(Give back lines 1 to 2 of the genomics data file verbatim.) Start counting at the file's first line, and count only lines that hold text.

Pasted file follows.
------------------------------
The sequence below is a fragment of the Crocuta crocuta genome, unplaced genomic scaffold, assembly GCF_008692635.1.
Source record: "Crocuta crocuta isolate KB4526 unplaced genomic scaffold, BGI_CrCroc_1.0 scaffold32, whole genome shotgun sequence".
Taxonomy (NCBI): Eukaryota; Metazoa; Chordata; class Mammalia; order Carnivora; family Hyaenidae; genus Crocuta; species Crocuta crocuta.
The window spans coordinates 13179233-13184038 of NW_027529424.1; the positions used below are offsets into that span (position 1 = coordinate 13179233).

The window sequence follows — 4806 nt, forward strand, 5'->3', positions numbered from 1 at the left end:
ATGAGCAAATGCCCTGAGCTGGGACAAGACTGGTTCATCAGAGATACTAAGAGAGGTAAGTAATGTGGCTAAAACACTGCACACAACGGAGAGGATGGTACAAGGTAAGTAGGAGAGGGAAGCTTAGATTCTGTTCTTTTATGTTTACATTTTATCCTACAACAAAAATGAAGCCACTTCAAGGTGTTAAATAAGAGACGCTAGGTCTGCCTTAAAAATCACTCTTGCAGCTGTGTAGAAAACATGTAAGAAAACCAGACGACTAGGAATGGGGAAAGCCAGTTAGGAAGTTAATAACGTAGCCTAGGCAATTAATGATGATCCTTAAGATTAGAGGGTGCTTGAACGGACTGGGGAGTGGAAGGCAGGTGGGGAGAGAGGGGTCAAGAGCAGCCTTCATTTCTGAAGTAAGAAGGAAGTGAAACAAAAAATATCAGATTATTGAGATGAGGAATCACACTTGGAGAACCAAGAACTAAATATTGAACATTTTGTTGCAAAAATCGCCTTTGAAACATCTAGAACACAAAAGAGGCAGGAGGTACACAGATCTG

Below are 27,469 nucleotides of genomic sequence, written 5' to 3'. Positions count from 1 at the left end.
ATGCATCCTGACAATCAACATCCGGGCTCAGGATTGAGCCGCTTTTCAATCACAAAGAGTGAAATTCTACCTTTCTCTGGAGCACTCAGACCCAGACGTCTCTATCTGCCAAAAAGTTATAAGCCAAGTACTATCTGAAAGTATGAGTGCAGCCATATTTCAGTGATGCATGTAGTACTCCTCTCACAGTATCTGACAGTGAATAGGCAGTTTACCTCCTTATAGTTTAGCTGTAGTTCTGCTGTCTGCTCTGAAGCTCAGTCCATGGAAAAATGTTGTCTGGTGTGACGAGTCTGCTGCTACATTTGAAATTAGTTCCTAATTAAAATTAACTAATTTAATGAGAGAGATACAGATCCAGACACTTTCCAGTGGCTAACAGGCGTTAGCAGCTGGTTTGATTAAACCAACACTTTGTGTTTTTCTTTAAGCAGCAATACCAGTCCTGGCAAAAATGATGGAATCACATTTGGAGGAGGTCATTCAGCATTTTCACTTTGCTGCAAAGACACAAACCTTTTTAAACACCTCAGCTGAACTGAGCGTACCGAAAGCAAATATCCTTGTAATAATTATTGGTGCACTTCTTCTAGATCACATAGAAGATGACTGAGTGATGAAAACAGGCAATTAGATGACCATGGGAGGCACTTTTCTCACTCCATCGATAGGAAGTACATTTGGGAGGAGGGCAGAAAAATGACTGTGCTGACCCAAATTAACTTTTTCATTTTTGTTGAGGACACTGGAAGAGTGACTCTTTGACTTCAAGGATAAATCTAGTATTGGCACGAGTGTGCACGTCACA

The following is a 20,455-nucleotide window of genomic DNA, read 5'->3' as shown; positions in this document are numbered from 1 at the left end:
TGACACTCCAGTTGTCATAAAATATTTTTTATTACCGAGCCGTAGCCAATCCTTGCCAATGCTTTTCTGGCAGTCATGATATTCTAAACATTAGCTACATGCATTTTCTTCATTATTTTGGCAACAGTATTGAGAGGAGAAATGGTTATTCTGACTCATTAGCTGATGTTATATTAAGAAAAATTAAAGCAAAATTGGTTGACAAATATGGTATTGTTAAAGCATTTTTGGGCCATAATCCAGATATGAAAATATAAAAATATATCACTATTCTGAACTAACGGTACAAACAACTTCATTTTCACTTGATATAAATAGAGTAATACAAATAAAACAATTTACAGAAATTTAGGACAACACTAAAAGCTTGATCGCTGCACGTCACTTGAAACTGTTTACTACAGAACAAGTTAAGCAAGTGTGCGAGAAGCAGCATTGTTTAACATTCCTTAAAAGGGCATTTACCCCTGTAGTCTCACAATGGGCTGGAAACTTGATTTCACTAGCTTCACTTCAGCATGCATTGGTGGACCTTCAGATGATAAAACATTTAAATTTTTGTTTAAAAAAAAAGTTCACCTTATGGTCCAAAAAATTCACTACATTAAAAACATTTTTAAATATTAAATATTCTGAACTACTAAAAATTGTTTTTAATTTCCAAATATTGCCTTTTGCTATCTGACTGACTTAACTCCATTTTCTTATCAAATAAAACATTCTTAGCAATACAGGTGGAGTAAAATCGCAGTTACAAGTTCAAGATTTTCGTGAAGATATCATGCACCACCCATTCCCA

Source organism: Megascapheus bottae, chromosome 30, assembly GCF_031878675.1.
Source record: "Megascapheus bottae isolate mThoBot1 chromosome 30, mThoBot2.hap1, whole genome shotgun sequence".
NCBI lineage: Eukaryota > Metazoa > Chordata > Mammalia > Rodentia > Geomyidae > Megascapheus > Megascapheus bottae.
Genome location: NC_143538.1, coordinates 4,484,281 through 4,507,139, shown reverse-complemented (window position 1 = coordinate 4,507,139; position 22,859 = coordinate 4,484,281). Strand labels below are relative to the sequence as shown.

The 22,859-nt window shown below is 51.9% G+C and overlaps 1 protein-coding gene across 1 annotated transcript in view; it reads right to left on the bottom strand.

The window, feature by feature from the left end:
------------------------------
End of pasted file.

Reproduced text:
The sequence below is a fragment of the Crocuta crocuta genome, unplaced genomic scaffold, assembly GCF_008692635.1.
Source record: "Crocuta crocuta isolate KB4526 unplaced genomic scaffold, BGI_CrCroc_1.0 scaffold32, whole genome shotgun sequence".